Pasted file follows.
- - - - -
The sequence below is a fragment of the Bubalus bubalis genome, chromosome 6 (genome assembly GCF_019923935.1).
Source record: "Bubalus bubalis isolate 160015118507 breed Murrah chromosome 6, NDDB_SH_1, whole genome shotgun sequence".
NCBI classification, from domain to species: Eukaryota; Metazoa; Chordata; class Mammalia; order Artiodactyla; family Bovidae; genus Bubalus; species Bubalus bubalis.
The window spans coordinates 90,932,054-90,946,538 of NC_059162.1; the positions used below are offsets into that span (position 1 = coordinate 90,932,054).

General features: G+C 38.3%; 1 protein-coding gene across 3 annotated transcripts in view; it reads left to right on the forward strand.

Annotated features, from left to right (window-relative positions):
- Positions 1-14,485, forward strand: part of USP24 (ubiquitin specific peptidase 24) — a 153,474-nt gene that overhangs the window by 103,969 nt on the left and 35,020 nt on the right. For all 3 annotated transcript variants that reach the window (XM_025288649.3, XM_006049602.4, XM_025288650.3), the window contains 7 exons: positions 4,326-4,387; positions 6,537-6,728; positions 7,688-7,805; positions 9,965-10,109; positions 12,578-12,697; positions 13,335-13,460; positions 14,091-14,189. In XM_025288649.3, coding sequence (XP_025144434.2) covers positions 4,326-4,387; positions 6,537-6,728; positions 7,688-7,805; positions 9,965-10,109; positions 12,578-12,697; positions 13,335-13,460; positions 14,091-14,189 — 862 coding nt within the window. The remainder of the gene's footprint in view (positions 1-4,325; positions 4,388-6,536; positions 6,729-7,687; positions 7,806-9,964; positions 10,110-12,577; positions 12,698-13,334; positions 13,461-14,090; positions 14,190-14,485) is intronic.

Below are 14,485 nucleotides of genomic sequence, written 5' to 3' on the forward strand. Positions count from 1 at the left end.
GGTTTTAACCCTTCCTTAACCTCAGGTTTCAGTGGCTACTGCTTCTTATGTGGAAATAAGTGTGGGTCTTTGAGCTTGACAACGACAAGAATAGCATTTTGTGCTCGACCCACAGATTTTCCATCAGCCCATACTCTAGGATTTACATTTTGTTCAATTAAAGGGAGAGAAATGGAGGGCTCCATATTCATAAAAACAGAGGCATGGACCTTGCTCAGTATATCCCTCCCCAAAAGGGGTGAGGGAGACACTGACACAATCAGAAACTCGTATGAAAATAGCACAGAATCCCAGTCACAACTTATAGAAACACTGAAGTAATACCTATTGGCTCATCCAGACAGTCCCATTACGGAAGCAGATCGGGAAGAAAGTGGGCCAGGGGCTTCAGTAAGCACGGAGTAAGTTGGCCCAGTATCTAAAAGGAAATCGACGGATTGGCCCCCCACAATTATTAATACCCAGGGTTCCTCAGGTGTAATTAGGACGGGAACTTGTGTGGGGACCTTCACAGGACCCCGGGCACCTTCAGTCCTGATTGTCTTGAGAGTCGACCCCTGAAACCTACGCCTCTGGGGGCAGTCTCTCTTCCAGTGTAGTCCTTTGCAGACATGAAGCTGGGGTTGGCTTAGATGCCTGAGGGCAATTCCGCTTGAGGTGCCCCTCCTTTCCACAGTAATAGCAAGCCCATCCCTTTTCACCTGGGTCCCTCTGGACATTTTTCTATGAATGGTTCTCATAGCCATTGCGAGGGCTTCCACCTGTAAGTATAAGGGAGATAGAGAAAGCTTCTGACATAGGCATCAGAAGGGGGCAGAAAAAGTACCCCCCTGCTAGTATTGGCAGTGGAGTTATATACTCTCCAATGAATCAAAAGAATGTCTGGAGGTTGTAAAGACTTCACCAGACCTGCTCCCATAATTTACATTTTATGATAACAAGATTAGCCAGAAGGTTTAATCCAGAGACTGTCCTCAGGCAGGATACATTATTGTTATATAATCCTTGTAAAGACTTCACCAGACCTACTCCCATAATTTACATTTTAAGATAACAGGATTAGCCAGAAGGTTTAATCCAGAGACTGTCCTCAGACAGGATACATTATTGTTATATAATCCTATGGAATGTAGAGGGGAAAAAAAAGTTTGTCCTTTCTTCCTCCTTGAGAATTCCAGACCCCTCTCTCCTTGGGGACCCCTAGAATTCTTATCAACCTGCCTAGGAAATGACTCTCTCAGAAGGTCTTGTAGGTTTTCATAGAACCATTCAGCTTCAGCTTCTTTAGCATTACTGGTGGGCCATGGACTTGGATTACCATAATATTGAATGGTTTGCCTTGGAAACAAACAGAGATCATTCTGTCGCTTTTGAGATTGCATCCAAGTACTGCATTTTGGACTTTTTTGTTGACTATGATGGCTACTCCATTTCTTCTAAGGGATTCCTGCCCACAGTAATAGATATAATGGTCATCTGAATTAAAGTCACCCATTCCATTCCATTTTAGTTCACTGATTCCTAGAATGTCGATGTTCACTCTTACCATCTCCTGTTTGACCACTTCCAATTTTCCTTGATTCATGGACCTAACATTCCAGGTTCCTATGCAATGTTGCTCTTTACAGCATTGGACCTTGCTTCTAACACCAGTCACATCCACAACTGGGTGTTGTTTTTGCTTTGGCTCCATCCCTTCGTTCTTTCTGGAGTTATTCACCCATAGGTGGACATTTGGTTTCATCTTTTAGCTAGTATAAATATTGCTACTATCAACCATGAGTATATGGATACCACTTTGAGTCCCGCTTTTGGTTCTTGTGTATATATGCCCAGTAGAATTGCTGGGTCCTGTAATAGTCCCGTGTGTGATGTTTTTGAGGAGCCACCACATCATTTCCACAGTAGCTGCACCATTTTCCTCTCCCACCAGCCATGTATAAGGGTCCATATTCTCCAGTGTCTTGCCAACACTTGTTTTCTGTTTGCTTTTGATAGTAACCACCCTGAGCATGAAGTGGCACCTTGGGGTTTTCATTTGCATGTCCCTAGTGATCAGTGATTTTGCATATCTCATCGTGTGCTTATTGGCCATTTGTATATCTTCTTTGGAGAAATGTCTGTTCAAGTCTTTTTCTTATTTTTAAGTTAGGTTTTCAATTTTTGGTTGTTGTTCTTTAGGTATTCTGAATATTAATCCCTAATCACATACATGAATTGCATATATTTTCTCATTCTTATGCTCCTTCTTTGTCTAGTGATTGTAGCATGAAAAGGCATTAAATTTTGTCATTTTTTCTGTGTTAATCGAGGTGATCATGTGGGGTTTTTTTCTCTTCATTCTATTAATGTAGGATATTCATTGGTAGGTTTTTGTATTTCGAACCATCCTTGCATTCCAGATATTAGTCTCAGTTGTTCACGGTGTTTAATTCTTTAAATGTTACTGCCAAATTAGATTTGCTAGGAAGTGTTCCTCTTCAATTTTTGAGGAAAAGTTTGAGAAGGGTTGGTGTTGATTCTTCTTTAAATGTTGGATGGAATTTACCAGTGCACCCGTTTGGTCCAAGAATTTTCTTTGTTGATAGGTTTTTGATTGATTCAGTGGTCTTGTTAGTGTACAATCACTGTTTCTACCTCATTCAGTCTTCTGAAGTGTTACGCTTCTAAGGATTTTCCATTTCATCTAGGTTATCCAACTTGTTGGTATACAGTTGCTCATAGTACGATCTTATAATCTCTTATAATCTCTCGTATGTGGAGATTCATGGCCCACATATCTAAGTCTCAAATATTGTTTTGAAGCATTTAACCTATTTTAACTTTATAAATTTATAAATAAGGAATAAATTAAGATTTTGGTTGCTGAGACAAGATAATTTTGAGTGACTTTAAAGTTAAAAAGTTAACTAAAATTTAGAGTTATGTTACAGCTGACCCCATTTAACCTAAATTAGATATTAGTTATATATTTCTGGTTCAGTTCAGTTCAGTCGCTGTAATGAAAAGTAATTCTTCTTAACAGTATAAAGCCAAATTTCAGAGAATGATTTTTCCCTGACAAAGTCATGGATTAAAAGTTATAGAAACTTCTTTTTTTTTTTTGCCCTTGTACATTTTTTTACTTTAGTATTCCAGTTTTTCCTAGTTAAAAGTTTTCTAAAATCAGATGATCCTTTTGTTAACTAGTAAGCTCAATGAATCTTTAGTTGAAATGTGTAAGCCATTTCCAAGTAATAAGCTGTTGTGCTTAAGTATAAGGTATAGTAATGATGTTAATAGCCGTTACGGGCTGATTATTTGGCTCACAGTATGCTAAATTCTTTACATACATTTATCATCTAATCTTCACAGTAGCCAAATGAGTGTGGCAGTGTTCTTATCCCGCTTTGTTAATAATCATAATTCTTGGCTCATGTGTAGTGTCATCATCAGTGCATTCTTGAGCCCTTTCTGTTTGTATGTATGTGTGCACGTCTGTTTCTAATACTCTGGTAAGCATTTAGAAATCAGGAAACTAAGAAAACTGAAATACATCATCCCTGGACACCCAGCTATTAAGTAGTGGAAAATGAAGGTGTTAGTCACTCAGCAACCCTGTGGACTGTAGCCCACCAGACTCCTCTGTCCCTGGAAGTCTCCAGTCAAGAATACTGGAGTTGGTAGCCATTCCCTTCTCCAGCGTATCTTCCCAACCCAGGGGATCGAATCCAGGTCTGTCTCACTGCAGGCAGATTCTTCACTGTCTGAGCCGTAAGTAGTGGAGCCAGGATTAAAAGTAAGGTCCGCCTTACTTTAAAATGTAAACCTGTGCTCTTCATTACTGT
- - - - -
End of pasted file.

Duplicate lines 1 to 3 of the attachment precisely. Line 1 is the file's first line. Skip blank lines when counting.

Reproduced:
The sequence below is a fragment of the Bubalus bubalis genome, chromosome 6 (genome assembly GCF_019923935.1).
Source record: "Bubalus bubalis isolate 160015118507 breed Murrah chromosome 6, NDDB_SH_1, whole genome shotgun sequence".
NCBI classification, from domain to species: Eukaryota; Metazoa; Chordata; class Mammalia; order Artiodactyla; family Bovidae; genus Bubalus; species Bubalus bubalis.